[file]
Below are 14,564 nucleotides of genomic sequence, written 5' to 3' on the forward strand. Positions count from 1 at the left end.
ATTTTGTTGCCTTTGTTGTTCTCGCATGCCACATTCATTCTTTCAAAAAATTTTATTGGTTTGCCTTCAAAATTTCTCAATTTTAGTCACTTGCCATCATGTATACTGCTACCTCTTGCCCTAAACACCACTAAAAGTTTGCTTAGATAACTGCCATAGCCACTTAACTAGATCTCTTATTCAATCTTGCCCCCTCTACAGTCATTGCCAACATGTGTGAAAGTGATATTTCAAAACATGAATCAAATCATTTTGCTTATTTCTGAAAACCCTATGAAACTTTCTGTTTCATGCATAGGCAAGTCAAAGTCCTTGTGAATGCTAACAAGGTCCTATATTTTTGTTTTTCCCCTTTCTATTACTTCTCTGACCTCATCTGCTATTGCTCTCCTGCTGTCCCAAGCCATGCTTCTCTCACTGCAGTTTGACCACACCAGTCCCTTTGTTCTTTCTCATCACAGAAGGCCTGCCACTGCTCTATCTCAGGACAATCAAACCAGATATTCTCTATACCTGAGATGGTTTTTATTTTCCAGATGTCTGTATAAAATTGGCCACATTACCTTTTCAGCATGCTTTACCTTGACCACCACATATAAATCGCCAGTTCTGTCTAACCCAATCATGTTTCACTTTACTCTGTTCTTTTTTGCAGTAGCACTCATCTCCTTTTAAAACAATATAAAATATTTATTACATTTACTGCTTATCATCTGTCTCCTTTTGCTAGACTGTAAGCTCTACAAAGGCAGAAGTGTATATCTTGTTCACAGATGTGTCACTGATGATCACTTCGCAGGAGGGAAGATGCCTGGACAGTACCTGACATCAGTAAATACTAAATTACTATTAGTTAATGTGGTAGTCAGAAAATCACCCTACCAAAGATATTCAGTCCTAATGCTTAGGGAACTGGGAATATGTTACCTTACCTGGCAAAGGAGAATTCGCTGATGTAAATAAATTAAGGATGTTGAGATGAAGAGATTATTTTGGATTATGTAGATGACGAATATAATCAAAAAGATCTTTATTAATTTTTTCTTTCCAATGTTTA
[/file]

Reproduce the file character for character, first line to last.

Below are 14,564 nucleotides of genomic sequence, written 5' to 3' on the forward strand. Positions count from 1 at the left end.
ATTTTGTTGCCTTTGTTGTTCTCGCATGCCACATTCATTCTTTCAAAAAATTTTATTGGTTTGCCTTCAAAATTTCTCAATTTTAGTCACTTGCCATCATGTATACTGCTACCTCTTGCCCTAAACACCACTAAAAGTTTGCTTAGATAACTGCCATAGCCACTTAACTAGATCTCTTATTCAATCTTGCCCCCTCTACAGTCATTGCCAACATGTGTGAAAGTGATATTTCAAAACATGAATCAAATCATTTTGCTTATTTCTGAAAACCCTATGAAACTTTCTGTTTCATGCATAGGCAAGTCAAAGTCCTTGTGAATGCTAACAAGGTCCTATATTTTTGTTTTTCCCCTTTCTATTACTTCTCTGACCTCATCTGCTATTGCTCTCCTGCTGTCCCAAGCCATGCTTCTCTCACTGCAGTTTGACCACACCAGTCCCTTTGTTCTTTCTCATCACAGAAGGCCTGCCACTGCTCTATCTCAGGACAATCAAACCAGATATTCTCTATACCTGAGATGGTTTTTATTTTCCAGATGTCTGTATAAAATTGGCCACATTACCTTTTCAGCATGCTTTACCTTGACCACCACATATAAATCGCCAGTTCTGTCTAACCCAATCATGTTTCACTTTACTCTGTTCTTTTTTGCAGTAGCACTCATCTCCTTTTAAAACAATATAAAATATTTATTACATTTACTGCTTATCATCTGTCTCCTTTTGCTAGACTGTAAGCTCTACAAAGGCAGAAGTGTATATCTTGTTCACAGATGTGTCACTGATGATCACTTCGCAGGAGGGAAGATGCCTGGACAGTACCTGACATCAGTAAATACTAAATTACTATTAGTTAATGTGGTAGTCAGAAAATCACCCTACCAAAGATATTCAGTCCTAATGCTTAGGGAACTGGGAATATGTTACCTTACCTGGCAAAGGAGAATTCGCTGATGTAAATAAATTAAGGATGTTGAGATGAAGAGATTATTTTGGATTATGTAGATGACGAATATAATCAAAAAGATCTTTATTAATTTTTTCTTTCCAATGTTTA